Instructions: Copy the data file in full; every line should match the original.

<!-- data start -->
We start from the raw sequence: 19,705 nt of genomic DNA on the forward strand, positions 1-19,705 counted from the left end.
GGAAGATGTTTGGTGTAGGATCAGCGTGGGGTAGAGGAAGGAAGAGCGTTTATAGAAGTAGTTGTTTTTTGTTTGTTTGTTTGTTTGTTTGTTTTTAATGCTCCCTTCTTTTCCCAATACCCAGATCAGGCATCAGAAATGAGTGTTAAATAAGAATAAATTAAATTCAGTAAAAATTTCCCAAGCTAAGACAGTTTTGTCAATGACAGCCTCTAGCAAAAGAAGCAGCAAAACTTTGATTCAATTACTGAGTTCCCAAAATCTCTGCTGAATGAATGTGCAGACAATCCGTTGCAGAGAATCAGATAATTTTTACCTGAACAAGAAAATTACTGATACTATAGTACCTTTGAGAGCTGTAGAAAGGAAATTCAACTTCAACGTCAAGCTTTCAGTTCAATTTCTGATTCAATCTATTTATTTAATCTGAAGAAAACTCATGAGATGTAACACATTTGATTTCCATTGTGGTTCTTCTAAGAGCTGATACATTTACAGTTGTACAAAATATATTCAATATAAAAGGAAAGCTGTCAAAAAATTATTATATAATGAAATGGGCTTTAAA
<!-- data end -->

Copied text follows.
We start from the raw sequence: 19,705 nt of genomic DNA on the forward strand, positions 1-19,705 counted from the left end.
GGAAGATGTTTGGTGTAGGATCAGCGTGGGGTAGAGGAAGGAAGAGCGTTTATAGAAGTAGTTGTTTTTTGTTTGTTTGTTTGTTTGTTTGTTTTTAATGCTCCCTTCTTTTCCCAATACCCAGATCAGGCATCAGAAATGAGTGTTAAATAAGAATAAATTAAATTCAGTAAAAATTTCCCAAGCTAAGACAGTTTTGTCAATGACAGCCTCTAGCAAAAGAAGCAGCAAAACTTTGATTCAATTACTGAGTTCCCAAAATCTCTGCTGAATGAATGTGCAGACAATCCGTTGCAGAGAATCAGATAATTTTTACCTGAACAAGAAAATTACTGATACTATAGTACCTTTGAGAGCTGTAGAAAGGAAATTCAACTTCAACGTCAAGCTTTCAGTTCAATTTCTGATTCAATCTATTTATTTAATCTGAAGAAAACTCATGAGATGTAACACATTTGATTTCCATTGTGGTTCTTCTAAGAGCTGATACATTTACAGTTGTACAAAATATATTCAATATAAAAGGAAAGCTGTCAAAAAATTATTATATAATGAAATGGGCTTTAAA